11. TRUE: Watermelon are a vine crop and must have honeybees pollinate the blossoms. Watermelon is in the same botanical family as cucumber, pumpkins, and squash. Seedless watermelons are created by crossing different kinds of melons and are not genetically modified. There are many varieties of watermelons available and options include: seeded, seedless, mini, yellow, and orange.
  12. FALSE: Unless you are a very experienced watermelon picker, it is difficult to tell if a watermelon is ripe solely by evaluating the sound you make when thumping on it. A good watermelon should be symmetrical, heavy for its size, and firm. It should have no cuts, dents, or bruises. Also, look for a pale or buttery yellow “belly” and a dry stem end near the base of the fruit.

By Cheryle Jones Syracuse, MS, Professor Emeritus, The Ohio State University

Want to send this quiz to your clients? You can download it here!

Watermelon Handout

Check out other nutrition education resources too!

Fruit Bulletin Board Kit

I Heart Fruit and Veggies Poster

Watermelon “Cake” Recipe Card

Announcement: Free Nutrition PowerPoint Show Template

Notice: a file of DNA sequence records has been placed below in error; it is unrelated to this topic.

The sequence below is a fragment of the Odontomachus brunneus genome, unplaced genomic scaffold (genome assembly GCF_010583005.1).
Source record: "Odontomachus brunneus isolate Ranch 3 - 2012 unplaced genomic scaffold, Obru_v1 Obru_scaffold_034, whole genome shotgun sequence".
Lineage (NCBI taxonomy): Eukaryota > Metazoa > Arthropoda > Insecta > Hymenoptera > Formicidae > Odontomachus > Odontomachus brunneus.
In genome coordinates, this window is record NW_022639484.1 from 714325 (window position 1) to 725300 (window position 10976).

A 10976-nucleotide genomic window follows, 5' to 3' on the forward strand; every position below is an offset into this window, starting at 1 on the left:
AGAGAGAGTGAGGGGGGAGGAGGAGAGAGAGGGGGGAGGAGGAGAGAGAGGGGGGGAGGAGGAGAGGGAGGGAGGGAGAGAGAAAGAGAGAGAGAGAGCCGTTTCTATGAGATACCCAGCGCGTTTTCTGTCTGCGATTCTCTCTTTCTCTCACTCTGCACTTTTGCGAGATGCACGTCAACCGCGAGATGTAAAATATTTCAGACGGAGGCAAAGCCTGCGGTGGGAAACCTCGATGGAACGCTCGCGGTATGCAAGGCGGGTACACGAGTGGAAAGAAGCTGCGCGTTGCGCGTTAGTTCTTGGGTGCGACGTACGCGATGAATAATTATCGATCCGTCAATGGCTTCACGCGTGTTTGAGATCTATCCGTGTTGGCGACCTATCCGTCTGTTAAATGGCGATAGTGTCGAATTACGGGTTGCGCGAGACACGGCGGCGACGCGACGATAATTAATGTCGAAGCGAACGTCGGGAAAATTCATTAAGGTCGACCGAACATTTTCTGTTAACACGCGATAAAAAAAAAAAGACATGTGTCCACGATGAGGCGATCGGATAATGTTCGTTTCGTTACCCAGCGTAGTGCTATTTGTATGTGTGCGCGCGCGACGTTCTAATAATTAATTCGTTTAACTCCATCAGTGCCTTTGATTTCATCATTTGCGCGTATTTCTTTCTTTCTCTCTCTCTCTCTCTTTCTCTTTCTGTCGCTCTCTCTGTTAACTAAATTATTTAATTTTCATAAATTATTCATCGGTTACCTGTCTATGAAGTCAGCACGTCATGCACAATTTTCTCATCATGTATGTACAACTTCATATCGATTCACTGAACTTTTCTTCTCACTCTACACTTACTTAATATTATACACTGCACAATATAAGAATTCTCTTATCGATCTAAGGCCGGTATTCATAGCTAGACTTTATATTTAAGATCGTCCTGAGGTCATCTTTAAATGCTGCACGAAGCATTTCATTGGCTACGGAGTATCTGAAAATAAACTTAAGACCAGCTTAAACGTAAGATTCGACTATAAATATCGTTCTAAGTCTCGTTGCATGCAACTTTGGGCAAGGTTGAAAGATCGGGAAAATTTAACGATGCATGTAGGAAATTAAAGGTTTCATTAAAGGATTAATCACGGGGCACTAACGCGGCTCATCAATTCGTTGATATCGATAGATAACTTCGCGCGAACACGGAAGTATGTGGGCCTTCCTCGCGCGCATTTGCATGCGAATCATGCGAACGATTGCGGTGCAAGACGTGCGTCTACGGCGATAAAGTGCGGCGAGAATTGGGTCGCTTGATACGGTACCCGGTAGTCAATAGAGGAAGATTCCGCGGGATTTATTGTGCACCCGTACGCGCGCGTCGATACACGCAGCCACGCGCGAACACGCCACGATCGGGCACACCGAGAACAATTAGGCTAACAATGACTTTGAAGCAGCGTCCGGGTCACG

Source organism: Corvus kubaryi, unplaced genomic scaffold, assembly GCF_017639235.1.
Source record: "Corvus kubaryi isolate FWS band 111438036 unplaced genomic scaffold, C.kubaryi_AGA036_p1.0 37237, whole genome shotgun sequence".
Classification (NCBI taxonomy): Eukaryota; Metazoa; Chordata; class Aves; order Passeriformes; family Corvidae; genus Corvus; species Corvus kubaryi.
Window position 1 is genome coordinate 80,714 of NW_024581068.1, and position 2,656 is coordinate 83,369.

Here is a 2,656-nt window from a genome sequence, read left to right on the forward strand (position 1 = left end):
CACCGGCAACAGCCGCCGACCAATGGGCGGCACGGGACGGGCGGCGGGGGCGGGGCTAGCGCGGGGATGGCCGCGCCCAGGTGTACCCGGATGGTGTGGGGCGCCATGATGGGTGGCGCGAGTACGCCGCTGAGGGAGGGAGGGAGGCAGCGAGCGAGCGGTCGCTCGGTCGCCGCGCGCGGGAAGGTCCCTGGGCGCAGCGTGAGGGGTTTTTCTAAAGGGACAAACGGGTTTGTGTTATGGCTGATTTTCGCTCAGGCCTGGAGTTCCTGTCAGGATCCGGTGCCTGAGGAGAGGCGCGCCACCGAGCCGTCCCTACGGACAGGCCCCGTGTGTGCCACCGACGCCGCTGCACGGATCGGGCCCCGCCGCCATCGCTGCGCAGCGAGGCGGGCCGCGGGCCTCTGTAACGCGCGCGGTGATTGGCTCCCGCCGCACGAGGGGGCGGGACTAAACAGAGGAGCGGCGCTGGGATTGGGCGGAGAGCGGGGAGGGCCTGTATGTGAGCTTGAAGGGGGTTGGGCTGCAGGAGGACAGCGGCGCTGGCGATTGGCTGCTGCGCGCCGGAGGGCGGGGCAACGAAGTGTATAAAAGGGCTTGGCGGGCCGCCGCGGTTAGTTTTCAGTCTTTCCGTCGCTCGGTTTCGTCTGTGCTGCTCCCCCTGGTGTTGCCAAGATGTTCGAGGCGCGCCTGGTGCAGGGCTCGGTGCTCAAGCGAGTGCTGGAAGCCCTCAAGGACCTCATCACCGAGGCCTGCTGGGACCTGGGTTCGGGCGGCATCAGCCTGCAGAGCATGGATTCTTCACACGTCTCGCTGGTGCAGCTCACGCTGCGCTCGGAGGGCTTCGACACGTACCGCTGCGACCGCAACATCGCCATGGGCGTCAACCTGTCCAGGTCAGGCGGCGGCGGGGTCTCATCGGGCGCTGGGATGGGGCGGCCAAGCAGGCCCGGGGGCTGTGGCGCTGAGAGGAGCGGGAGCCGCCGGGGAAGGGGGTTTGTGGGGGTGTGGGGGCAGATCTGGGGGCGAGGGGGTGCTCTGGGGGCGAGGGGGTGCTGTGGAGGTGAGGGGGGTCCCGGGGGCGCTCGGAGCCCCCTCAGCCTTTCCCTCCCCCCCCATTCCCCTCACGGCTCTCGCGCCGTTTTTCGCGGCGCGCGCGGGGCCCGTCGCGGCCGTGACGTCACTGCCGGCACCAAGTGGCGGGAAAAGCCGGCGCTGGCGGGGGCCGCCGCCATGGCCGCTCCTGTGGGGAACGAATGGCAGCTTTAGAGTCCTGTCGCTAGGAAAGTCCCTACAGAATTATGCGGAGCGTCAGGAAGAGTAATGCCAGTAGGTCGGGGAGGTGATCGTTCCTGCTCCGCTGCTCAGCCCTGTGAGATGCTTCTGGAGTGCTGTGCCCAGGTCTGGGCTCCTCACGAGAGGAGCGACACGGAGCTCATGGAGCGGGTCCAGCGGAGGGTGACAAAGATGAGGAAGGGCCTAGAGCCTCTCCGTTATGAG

There’s a new PowerPoint in town.

But that’s not all! In fact, it’s only the beginning.

I have to say, I’m really proud of the way that Food and Health Communications, Inc. supports nutrition and health educators. We offer well-researched, scientifically-accurate, engaging, creative, and colorful materials to help you do your jobs well. Plus, there are tons of free resources too! We offer…

Today we’re adding to that list with a free nutrition PowerPoint template. This template has brand-new clipart, a lovely slide background, and all the tools you need to start designing your very own PowerPoint presentation.

So, how can you take this free resource and use it to your advantage?

I recommend starting with a great title page.

Now, I’ve designed more than my fair share of nutrition presentations, and, as you might expect, I’ve learned a lot along the way. Here are some tips that can help you make a marvelous title page in no time at all.

  1. Use a collage app to create art out of photos that you’ve taken. I love featuring my favorite healthful dishes.